X-rays have been used to examine Egyptian mummies for the past 40–50 years, but older scans are quite blurry and fuzzy. You can often make out shapes, but don’t know what they are. Now we can see things with greater clarity.
Q: Can you tell us more about the mummies you’ve studied?
DA: We deliberately chose people from different parts of Egypt, covering a long period of time [from 3500 BC to AD 700] and various walks of life.
They include a naturally preserved young man from the Predynastic period; a priest’s daughter; a temple singer; an unidentified man of high status; an unusual mummy from the Roman period; a young child, also from the Roman period; and a medieval woman sporting a Christian tattoo.
Q: Can you tell us more about the Roman child?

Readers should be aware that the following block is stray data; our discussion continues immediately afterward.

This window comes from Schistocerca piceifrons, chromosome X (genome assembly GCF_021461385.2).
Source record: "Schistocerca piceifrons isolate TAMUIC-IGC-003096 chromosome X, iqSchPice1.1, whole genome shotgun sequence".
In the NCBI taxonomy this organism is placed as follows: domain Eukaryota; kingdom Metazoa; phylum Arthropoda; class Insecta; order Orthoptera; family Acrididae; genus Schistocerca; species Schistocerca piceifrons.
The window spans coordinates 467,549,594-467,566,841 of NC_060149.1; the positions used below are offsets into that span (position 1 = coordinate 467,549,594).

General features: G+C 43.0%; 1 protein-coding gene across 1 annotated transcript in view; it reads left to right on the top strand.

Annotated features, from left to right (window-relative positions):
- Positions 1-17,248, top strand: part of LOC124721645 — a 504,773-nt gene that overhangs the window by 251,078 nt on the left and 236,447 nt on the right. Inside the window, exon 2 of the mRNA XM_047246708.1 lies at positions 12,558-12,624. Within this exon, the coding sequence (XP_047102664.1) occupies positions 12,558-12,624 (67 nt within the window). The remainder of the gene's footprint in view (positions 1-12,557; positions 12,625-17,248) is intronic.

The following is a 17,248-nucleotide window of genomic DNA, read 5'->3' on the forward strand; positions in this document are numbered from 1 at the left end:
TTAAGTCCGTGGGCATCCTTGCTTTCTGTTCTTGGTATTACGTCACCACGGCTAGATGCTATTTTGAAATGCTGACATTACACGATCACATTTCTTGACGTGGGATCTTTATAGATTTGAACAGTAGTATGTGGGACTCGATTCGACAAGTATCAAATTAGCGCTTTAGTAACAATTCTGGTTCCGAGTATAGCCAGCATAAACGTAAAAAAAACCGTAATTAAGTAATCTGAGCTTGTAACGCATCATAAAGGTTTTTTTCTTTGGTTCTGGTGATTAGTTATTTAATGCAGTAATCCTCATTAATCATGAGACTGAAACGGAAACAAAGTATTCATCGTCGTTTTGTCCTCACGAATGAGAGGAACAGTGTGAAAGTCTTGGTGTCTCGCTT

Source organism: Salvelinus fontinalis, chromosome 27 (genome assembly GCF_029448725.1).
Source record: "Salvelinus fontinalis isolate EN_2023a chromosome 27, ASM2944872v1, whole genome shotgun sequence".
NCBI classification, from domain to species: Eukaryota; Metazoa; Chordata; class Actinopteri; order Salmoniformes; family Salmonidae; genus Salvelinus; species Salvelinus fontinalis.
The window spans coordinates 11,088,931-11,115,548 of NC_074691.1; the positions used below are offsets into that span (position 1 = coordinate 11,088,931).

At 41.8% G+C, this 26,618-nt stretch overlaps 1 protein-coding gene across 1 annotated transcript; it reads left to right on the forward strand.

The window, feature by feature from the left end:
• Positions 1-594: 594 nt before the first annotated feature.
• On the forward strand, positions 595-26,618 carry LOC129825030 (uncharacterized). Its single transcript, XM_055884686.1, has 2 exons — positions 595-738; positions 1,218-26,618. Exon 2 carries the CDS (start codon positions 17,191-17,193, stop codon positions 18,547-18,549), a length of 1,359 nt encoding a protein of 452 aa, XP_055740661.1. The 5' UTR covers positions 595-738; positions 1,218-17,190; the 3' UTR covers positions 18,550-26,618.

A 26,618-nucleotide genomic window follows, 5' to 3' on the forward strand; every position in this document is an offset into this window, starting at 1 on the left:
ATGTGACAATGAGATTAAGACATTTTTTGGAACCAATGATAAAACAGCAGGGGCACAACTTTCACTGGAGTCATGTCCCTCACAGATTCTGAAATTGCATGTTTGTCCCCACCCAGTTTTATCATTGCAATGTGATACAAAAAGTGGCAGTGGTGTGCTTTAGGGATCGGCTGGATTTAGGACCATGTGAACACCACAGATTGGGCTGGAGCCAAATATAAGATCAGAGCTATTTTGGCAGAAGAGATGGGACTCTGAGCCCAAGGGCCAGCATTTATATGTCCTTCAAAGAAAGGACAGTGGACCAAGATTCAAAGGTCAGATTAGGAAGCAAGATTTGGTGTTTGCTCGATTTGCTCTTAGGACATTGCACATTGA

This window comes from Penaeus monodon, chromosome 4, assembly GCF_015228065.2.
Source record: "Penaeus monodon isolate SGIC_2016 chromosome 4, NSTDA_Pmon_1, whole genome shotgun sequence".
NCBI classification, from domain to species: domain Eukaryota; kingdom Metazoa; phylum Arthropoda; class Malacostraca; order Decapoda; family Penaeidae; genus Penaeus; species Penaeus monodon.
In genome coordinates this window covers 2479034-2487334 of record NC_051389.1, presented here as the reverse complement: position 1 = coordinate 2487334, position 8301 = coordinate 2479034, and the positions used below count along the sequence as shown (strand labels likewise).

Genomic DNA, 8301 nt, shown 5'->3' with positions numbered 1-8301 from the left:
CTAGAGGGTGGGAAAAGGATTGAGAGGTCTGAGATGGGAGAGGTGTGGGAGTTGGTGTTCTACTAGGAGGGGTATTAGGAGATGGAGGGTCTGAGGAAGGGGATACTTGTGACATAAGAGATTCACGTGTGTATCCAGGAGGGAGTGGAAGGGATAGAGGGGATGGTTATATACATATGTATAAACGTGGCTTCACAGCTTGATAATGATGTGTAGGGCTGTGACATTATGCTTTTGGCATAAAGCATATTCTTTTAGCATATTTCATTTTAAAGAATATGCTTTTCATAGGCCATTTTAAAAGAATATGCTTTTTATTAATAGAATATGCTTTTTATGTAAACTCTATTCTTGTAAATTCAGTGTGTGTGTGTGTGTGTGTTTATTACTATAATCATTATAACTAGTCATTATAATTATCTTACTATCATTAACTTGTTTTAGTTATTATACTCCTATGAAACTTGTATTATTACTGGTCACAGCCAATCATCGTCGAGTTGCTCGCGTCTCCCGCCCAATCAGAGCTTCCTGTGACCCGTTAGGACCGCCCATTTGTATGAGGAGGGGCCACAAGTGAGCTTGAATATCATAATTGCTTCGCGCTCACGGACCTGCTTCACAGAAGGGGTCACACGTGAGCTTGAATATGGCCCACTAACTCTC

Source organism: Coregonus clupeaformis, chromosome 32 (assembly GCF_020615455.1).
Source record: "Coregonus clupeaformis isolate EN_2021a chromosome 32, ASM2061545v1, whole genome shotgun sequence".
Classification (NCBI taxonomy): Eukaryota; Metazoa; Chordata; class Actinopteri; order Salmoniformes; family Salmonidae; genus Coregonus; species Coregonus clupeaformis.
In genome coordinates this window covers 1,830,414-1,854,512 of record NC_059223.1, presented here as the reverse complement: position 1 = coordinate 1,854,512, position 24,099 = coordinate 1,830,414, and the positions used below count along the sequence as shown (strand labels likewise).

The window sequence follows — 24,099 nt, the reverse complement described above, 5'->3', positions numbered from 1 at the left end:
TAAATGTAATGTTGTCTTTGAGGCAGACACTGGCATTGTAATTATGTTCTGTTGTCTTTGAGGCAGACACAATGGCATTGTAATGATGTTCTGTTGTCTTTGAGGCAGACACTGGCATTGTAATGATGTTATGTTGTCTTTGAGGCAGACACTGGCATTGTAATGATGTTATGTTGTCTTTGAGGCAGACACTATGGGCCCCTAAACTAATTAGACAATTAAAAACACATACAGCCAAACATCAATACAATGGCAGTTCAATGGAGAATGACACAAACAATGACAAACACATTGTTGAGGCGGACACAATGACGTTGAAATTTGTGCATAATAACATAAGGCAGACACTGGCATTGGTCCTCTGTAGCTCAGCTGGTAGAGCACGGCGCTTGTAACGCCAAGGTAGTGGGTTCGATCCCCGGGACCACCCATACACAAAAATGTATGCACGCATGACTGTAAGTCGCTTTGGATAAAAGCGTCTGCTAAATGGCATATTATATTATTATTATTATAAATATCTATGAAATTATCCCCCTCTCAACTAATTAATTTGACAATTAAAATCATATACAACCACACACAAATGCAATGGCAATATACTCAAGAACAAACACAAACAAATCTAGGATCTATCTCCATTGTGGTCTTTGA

DA: Very little is known about attitudes towards child mortality in ancient Egypt. Child mummies are unusual, so we were interested to examine this one.
The mummy case was big enough to hold an adult; however, we knew from X-rays taken years ago that the person inside was young, though we did not know her age at death. The new technology allowed us to visualise her developing teeth and work out that she was approximately seven years old when she died.
You can make out her nose, lips and hair – it’s a very powerful image. You really feel as if you are seeing her as she would have looked at the time of her death. The cause of her untimely demise is yet to be determined; she may have died of an infection that would not have been detectable on the scan.
Q: What have you discovered about the other mummies?
JT: One of our objectives was to recreate what it was like to live on the Nile 4,000 years ago. Many mummy exhibitions tend to focus on death, but we wanted to look at life, the experience of living – what the individuals looked like, how tall they were, what illnesses they suffered.
DA: We have been able to gauge the age of the mummies more accurately, and learned more about diseases from which they suffered.